That GM/IL4-DCs and Tip-DCs may represent a different branch from the steady-state DC subtypes raises another issue: What is the relationship between lymphoid-tissue resident CD8− cDCs and in vitro-derived GM/IL4-DCs? These DC subtypes are often considered as equal and referred to as “myeloid” DC due to their CD11bhigh phenotype, although little direct evidence links these two cell types. We observed that all FL-DC subtypes (of which the CD8− cDC equivalents are one type), were much smaller in size and had a reduced granularity compared with GM/IL4-DCs. Moreover, GM/IL4-DCs (present study) and Tip-DCs (10) can produce TNF and NO in response to LPS, whereas CD8− cDC (36, 37), and their FL-DC equivalents (present study) cannot. Finally, and as already mentioned, the precursors differ between the DC types: Tip-DC/GM/IL4-DCs derive from CD11bhighLy6Chigh monocytes, whereas CD8− cDCs derive from a nonmonocyte pre-cDC in vivo (6, 38), and a similar precursor for their equivalents in Flt3L cultures (Fig. 5, bottom panel). Further work will be required to dissect whether CD8− cDCs and GM/IL4-DCs/Tip-DCs represent the same, related, or unrelated subtypes.
Interestingly, both GM/IL4-DCs and Tip-DCs secrete CCL-2 following stimulation via TLRs, whereas FL-DCs and cDCs did not. CCR-2, the receptor for CCL-2, is expressed on CD11bhighLy6Chigh monocytes, and important for their recruitment for Tip-DC generation (10, 22). Local secretion of CCL-2 by the Tip-DCs could provide an important self-amplification loop in recruitment of more Tip-DCs and/or their precursor cells to the site of infection when the stimulation is present. In addition, CCL-2 is also known to negatively impact T cell differentiation and function (39, 40). As for the IL-10 production, it might be linked with the shut-down mechanisms of cytokine storm following pathogen clearance. It implies that the same proinflammatory cells can dampen inflammation via IL-10 production. Clearly, the influence of Tip-DC cytokine secretion in an immune response will be important to further dissect.
The different capacities in inflammatory cytokine secretion by these two cultured DCs might give clues regarding the optimal type of DC for use in the clinical setting. Currently, there is much interest in the use of mature DCs in vaccine design to stimulate T cells, leaving their innate properties, such as inflammatory cytokine secretion largely ignored. One of the main hurdles in using immunotherapy against cancer is that tumor cells arise from self-tissue, which, in most circumstances, is not immunogenic. Local introduction of inflammation by DCs that can be retained in peripheral tissue and secrete inflammatory cytokines and chemokines might be important to initiate a host immune response against tumors. In our study, we found that after s.c. injection, naive GM/IL4-DCs retained in the skin better than FL-DCs. The poor migration of GM/IL4-DCs to the draining lymph node may be due to this retention, or to death in situ, or migration to other tissues. Our use of naive immature GM/IL4-DCs may account for this phenomenon, as LPS activated GM/IL4-DCs were found to be able to traffic efficiently to the draining nodes after s.c. injection (41). The different trafficking ability of the BM-derived DCs could have important implications for the priming of T cells in the context of therapy.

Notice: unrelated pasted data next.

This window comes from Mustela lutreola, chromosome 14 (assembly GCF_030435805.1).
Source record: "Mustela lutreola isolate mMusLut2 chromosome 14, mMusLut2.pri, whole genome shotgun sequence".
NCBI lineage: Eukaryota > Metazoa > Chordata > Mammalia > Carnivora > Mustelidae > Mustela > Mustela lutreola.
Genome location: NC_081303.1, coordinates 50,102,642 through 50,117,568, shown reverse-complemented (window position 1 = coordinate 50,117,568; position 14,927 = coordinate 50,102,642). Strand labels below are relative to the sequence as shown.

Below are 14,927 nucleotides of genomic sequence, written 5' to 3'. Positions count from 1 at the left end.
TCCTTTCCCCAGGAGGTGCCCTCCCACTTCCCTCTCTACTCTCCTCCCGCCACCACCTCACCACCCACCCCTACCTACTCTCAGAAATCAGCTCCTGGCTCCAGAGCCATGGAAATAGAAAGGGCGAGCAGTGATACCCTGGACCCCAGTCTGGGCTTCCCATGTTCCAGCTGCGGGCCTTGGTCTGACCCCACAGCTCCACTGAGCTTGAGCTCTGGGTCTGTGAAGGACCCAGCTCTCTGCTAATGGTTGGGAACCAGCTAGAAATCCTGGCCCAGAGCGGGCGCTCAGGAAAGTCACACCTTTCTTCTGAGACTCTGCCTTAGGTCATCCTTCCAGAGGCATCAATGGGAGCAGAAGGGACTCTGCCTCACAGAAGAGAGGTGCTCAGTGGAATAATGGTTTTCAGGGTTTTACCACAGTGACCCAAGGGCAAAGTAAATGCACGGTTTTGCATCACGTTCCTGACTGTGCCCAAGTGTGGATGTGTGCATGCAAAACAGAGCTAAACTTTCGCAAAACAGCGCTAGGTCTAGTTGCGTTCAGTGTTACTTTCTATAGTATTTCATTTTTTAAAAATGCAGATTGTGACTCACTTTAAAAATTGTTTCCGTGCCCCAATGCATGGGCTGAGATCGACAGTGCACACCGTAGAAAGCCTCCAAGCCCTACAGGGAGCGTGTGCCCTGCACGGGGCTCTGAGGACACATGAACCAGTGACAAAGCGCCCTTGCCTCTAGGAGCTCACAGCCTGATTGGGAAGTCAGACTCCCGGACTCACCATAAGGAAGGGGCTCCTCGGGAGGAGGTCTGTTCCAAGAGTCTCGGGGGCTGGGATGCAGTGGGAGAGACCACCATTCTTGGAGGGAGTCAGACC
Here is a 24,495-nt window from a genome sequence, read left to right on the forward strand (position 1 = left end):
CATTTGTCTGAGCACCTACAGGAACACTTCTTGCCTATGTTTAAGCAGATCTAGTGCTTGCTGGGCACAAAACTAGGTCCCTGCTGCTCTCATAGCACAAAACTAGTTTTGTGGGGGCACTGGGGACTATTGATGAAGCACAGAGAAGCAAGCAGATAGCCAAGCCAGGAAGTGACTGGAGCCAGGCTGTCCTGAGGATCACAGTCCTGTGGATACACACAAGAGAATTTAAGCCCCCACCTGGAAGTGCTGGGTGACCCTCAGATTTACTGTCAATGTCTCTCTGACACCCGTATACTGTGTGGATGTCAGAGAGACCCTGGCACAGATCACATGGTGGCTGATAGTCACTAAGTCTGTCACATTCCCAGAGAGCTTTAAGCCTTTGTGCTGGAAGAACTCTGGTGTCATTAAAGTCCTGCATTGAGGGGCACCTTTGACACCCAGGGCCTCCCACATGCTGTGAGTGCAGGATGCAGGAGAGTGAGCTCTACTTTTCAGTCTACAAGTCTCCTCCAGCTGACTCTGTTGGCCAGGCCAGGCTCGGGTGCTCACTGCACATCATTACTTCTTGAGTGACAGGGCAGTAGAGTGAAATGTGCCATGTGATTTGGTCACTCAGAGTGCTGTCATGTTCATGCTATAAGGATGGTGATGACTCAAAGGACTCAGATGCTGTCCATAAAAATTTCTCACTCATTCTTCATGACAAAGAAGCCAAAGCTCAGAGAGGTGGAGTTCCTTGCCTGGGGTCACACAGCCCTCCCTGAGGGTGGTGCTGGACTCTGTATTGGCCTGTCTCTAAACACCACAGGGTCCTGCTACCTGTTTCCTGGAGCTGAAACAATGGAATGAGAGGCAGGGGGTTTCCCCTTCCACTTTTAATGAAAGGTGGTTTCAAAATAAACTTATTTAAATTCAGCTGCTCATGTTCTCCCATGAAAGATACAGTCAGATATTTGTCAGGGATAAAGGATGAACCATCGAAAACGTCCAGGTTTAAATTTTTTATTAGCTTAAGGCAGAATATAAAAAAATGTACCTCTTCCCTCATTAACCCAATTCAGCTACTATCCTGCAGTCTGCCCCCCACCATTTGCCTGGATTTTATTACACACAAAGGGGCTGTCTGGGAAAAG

In conclusion, we directly compared the BM-derived DCs in the two most frequently used culture systems and found that the products generated are inherently different. GM/IL4-DCs have Tip-DC-like properties whereas FL-DCs possess lymphoid organ resident DC characteristics. Ongoing clinical trials and basic research often use GM/IL4-DCs derived from monocytes or CD34+ progenitors. Therefore, it will be important to establish whether GM/IL4-DCs or FL-DCs are the ideal in vitro-derived DC subtype for the individual context of immunotherapy. The differences described herein provide important guidance for the therapeutic application, as well as evidence of the in vivo equivalents of these cells in these culture systems.
We thank Ralph Rossi from flow cytometry laboratory in Peter MacCallum Cancer Centre for sorting BM-derived cells.
The authors have no financial conflict of interest.
The costs of publication of this article were defrayed in part by the payment of page charges. This article must therefore be hereby marked advertisement in accordance with 18 U.S.C. Section 1734 solely to indicate this fact.
This work was supported by National Health and Medical Research Council of Australia (NH&MRC) and Juvenile Diabetes Research Foundation. Y.X. is supported by Peter Doherty Fellowship from NH&MRC 400426. S.H.N. was funded under NH&MRC (Program Grant number: 215203) but now is a Marie Curie Fellow funded by the European Union. Y.Z. is supported by RD Wright Fellowship from NH&MRC. A.M.L. is supported by Juvenile Diabetes Research Foundation and NH&MRC. M.H.K. is supported by fellowships from NH&MRC and National Breast Cancer Foundation of Australia.
Abbreviations used in this paper: DC, dendritic cell; cDC, conventional DC; pre-DC, precursors of DC; pDC, plasmacytoid DC; Tip-DC, TNF-α and inducible NO synthase-producing DCs; BM, bone marrow; Flt3L, fms-like tyrosine kinase 3 ligand; GM/IL4-DC, DC derived from GM-CSF/IL-4 culture; FL-DC, DC derived from Flt3L culture.